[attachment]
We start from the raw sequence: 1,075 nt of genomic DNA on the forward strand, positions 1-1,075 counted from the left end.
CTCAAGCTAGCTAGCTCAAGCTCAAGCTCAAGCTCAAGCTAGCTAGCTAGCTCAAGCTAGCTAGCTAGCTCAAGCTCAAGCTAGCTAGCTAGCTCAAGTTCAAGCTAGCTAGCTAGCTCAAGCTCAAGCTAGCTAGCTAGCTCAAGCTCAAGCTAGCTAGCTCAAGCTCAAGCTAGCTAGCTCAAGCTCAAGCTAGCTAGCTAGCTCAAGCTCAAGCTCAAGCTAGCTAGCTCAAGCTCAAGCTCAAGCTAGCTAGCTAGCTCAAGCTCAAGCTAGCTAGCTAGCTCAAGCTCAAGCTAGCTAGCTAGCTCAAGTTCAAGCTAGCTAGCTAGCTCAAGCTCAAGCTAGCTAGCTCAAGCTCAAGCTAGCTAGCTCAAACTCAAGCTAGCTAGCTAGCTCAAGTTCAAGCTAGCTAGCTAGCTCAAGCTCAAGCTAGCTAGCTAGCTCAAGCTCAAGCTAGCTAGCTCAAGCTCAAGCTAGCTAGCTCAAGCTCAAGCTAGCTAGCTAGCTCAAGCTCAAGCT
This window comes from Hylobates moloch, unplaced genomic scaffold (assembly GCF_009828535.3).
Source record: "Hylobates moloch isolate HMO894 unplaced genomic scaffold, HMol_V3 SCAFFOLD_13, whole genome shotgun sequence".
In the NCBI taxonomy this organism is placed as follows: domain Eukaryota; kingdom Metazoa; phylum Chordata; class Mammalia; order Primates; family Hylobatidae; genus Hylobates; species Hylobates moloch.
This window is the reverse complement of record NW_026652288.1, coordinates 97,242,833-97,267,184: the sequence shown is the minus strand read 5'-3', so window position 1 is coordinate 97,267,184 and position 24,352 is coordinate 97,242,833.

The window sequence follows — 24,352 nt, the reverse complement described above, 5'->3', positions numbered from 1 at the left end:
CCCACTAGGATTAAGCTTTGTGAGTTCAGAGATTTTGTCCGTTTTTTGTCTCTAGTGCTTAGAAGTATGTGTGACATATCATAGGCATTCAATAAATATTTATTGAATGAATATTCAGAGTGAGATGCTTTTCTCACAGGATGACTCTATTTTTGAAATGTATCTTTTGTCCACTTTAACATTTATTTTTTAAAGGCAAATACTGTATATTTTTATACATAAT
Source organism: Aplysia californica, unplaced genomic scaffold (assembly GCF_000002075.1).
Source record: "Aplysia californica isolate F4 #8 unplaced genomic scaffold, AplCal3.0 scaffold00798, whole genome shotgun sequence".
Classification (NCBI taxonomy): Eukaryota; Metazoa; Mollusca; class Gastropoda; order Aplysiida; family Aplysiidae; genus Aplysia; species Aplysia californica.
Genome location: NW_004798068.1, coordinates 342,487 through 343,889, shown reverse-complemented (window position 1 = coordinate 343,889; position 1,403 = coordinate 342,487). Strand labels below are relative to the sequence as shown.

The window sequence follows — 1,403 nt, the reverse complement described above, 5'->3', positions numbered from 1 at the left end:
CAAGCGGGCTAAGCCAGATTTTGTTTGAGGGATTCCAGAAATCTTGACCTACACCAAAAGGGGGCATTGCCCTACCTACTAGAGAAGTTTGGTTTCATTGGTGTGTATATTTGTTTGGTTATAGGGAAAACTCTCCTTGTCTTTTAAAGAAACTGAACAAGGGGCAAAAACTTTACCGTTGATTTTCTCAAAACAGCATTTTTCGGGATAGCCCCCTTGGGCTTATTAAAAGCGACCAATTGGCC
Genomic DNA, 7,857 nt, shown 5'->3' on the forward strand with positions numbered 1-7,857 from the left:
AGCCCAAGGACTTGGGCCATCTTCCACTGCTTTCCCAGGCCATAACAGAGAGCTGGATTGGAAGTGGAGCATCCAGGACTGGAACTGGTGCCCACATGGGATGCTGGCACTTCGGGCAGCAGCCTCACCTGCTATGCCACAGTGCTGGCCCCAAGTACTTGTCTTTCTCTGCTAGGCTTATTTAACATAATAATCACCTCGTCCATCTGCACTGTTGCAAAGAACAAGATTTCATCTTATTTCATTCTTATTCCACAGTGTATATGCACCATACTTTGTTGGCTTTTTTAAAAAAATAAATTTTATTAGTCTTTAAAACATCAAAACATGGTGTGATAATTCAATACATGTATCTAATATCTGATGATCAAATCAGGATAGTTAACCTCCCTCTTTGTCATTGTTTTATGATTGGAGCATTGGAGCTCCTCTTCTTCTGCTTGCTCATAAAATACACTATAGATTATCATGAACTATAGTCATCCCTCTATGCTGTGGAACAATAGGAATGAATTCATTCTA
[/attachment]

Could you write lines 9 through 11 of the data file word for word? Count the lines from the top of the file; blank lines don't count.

Source organism: Aplysia californica, unplaced genomic scaffold (assembly GCF_000002075.1).
Source record: "Aplysia californica isolate F4 #8 unplaced genomic scaffold, AplCal3.0 scaffold00798, whole genome shotgun sequence".
Classification (NCBI taxonomy): Eukaryota; Metazoa; Mollusca; class Gastropoda; order Aplysiida; family Aplysiidae; genus Aplysia; species Aplysia californica.